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Yasuda S, Kaikita K, Akao M, et al. Antithrombotic Therapy for Atrial Fibrillation with Stable Coronary Disease. N Engl J Med. 2019 Sep 19;381(12):1103-1113. doi: 10.1056/NEJMoa1904143. Epub 2019 Sep 2. (Original study)
Abstract

BACKGROUND: There are limited data from randomized trials evaluating the use of antithrombotic therapy in patients with atrial fibrillation and stable coronary artery disease.

METHODS: In a multicenter, open-label trial conducted in Japan, we randomly assigned 2236 patients with atrial fibrillation who had undergone percutaneous coronary intervention (PCI) or coronary-artery bypass grafting (CABG) more than 1 year earlier or who had angiographically confirmed coronary artery disease not requiring revascularization to receive monotherapy with rivaroxaban (a non-vitamin K antagonist oral anticoagulant) or combination therapy with rivaroxaban plus a single antiplatelet agent. The primary efficacy end point was a composite of stroke, systemic embolism, myocardial infarction, unstable angina requiring revascularization, or death from any cause; this end point was analyzed for noninferiority with a noninferiority margin of 1.46. The primary safety end point was major bleeding, according to the criteria of the International Society on Thrombosis and Hemostasis; this end point was analyzed for superiority.

RESULTS: The trial was stopped early because of increased mortality in the combination-therapy group. Rivaroxaban monotherapy was noninferior to combination therapy for the primary efficacy end point, with event rates of 4.14% and 5.75% per patient-year, respectively (hazard ratio, 0.72; 95% confidence interval [CI], 0.55 to 0.95; P<0.001 for noninferiority). Rivaroxaban monotherapy was superior to combination therapy for the primary safety end point, with event rates of 1.62% and 2.76% per patient-year, respectively (hazard ratio, 0.59; 95% CI, 0.39 to 0.89; P = 0.01 for superiority).

CONCLUSIONS: As antithrombotic therapy, rivaroxaban monotherapy was noninferior to combination therapy for efficacy and superior for safety in patients with atrial fibrillation and stable coronary artery disease. (Funded by the Japan Cardiovascular Research Foundation; AFIRE UMIN Clinical Trials Registry number, UMIN000016612; and ClinicalTrials.gov number, NCT02642419.).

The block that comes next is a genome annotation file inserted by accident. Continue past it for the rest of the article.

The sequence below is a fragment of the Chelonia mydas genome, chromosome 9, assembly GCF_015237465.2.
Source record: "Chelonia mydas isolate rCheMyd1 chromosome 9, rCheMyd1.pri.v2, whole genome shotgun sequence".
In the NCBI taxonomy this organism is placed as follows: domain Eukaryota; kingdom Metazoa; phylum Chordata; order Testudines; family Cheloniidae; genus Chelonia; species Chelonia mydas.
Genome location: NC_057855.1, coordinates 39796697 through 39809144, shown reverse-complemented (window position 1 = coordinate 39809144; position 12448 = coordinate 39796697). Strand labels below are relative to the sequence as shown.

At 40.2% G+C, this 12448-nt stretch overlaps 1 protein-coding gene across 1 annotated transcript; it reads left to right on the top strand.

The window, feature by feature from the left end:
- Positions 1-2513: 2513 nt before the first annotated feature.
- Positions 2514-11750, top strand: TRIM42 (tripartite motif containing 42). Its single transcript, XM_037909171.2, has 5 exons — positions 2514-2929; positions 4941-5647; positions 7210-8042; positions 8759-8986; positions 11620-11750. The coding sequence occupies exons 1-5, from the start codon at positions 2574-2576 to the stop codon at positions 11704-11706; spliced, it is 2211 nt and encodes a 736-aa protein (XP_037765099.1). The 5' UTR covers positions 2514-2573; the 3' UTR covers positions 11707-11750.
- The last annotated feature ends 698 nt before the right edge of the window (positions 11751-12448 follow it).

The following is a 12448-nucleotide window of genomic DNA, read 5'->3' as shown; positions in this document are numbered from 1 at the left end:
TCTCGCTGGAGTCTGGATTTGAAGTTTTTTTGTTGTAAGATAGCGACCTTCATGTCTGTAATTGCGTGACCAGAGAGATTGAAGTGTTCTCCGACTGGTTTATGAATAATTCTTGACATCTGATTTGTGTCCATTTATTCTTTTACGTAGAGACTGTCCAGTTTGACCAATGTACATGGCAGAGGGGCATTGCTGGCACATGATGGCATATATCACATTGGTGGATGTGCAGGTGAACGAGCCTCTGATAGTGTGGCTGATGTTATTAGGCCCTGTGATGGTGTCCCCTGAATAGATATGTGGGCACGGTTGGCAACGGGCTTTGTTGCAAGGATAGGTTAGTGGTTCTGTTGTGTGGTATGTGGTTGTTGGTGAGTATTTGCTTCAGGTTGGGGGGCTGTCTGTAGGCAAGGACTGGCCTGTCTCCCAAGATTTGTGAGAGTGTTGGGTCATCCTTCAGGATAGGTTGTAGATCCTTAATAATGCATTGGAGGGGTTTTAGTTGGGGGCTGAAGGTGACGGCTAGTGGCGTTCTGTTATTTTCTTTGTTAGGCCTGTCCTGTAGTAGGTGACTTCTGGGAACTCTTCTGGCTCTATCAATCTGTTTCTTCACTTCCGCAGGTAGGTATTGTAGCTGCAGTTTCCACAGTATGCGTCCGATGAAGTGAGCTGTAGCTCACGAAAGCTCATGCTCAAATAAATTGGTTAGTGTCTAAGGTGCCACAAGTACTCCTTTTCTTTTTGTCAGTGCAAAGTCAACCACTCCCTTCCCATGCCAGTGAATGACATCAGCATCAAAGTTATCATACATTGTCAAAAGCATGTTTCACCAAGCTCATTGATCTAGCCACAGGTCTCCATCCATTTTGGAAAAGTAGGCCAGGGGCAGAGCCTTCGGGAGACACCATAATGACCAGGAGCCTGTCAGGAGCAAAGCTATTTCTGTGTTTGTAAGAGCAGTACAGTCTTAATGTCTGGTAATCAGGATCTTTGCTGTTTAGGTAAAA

Ratings
Discipline Area Score
Cardiology 7 / 7
Hemostasis and Thrombosis 7 / 7
Family Medicine (FM)/General Practice (GP) 6 / 7
General Internal Medicine-Primary Care(US) 6 / 7
Internal Medicine 6 / 7
Comments from MORE raters

Hemostasis and Thrombosis rater

AF and coronary artery disease (CAD) often coincide. Antiplatelet drugs add bleeding risk to NOAK or VKA for AF, and dual antiplatelet therapy adds more. In this open-label randomised non-inferiority trial from Japan, 2215 patients with AF and with stable CAD (24%) or > 12 months since CABG or PCI (76%) received rivaroxaban alone or rivaroxaban + an antiplatelet drug (aspirin 70%, P2Y12 inhibitor 27%). Rivaroxaban dose was 15 mg/d or 10 mg/d if CRF (as approved in Japan). Fewer NOAC-alone patients died or had CV events including ischemic or hemorrhagic stroke (non-inferior for effectiveness) and fewer had major bleeding (superior safety). Less bleeding with NOAC alone is as expected. The trial recruited fully but stopped early after excess deaths with NOAC + antiplatelet drug (stroke: 10 vs 2; cancer: 13 vs 6; heart failure: 10 vs 6). Non-inferior effectiveness with NOAC is encouraging for patients with high bleeding risk. Apparent superiority was perhaps a statistical fluke.
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